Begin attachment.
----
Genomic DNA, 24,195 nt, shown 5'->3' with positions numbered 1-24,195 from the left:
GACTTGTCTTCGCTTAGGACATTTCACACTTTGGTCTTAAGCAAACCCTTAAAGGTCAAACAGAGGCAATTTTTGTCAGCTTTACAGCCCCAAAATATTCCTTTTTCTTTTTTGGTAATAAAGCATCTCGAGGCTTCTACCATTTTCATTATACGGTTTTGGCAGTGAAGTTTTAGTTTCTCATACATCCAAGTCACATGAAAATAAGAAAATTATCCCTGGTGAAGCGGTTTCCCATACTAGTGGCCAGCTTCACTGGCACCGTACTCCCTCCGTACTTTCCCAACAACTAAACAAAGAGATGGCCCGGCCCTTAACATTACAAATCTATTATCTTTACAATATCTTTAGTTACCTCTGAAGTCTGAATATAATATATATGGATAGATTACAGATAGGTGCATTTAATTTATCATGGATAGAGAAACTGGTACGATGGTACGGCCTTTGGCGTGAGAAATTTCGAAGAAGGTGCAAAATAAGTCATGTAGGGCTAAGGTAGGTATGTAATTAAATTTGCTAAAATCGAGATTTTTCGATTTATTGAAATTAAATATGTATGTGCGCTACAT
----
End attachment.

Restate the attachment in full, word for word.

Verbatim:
Genomic DNA, 24,195 nt, shown 5'->3' with positions numbered 1-24,195 from the left:
GACTTGTCTTCGCTTAGGACATTTCACACTTTGGTCTTAAGCAAACCCTTAAAGGTCAAACAGAGGCAATTTTTGTCAGCTTTACAGCCCCAAAATATTCCTTTTTCTTTTTTGGTAATAAAGCATCTCGAGGCTTCTACCATTTTCATTATACGGTTTTGGCAGTGAAGTTTTAGTTTCTCATACATCCAAGTCACATGAAAATAAGAAAATTATCCCTGGTGAAGCGGTTTCCCATACTAGTGGCCAGCTTCACTGGCACCGTACTCCCTCCGTACTTTCCCAACAACTAAACAAAGAGATGGCCCGGCCCTTAACATTACAAATCTATTATCTTTACAATATCTTTAGTTACCTCTGAAGTCTGAATATAATATATATGGATAGATTACAGATAGGTGCATTTAATTTATCATGGATAGAGAAACTGGTACGATGGTACGGCCTTTGGCGTGAGAAATTTCGAAGAAGGTGCAAAATAAGTCATGTAGGGCTAAGGTAGGTATGTAATTAAATTTGCTAAAATCGAGATTTTTCGATTTATTGAAATTAAATATGTATGTGCGCTACAT